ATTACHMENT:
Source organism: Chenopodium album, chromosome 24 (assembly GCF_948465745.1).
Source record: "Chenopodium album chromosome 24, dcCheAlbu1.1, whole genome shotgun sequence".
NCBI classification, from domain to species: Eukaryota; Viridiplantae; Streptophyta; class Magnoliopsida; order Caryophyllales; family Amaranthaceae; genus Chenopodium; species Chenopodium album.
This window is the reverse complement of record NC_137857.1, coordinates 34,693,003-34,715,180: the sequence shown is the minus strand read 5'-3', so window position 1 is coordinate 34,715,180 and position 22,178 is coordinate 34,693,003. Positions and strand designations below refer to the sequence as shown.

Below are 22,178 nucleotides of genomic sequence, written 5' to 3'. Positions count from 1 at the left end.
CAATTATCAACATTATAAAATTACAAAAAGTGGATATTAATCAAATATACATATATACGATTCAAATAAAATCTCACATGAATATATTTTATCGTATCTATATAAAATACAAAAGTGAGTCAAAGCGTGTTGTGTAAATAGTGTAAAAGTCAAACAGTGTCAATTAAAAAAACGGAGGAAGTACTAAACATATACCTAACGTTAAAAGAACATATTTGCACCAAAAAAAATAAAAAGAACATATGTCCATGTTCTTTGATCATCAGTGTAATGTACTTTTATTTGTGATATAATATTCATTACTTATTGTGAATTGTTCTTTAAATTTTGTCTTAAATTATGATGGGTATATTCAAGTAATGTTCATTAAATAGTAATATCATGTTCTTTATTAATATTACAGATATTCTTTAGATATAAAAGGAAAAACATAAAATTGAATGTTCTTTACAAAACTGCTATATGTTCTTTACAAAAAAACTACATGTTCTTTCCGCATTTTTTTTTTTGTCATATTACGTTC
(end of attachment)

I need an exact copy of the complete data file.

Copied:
Source organism: Chenopodium album, chromosome 24 (assembly GCF_948465745.1).
Source record: "Chenopodium album chromosome 24, dcCheAlbu1.1, whole genome shotgun sequence".
NCBI classification, from domain to species: Eukaryota; Viridiplantae; Streptophyta; class Magnoliopsida; order Caryophyllales; family Amaranthaceae; genus Chenopodium; species Chenopodium album.
This window is the reverse complement of record NC_137857.1, coordinates 34,693,003-34,715,180: the sequence shown is the minus strand read 5'-3', so window position 1 is coordinate 34,715,180 and position 22,178 is coordinate 34,693,003. Positions and strand designations below refer to the sequence as shown.

Below are 22,178 nucleotides of genomic sequence, written 5' to 3'. Positions count from 1 at the left end.
CAATTATCAACATTATAAAATTACAAAAAGTGGATATTAATCAAATATACATATATACGATTCAAATAAAATCTCACATGAATATATTTTATCGTATCTATATAAAATACAAAAGTGAGTCAAAGCGTGTTGTGTAAATAGTGTAAAAGTCAAACAGTGTCAATTAAAAAAACGGAGGAAGTACTAAACATATACCTAACGTTAAAAGAACATATTTGCACCAAAAAAAATAAAAAGAACATATGTCCATGTTCTTTGATCATCAGTGTAATGTACTTTTATTTGTGATATAATATTCATTACTTATTGTGAATTGTTCTTTAAATTTTGTCTTAAATTATGATGGGTATATTCAAGTAATGTTCATTAAATAGTAATATCATGTTCTTTATTAATATTACAGATATTCTTTAGATATAAAAGGAAAAACATAAAATTGAATGTTCTTTACAAAACTGCTATATGTTCTTTACAAAAAAACTACATGTTCTTTCCGCATTTTTTTTTTTGTCATATTACGTTC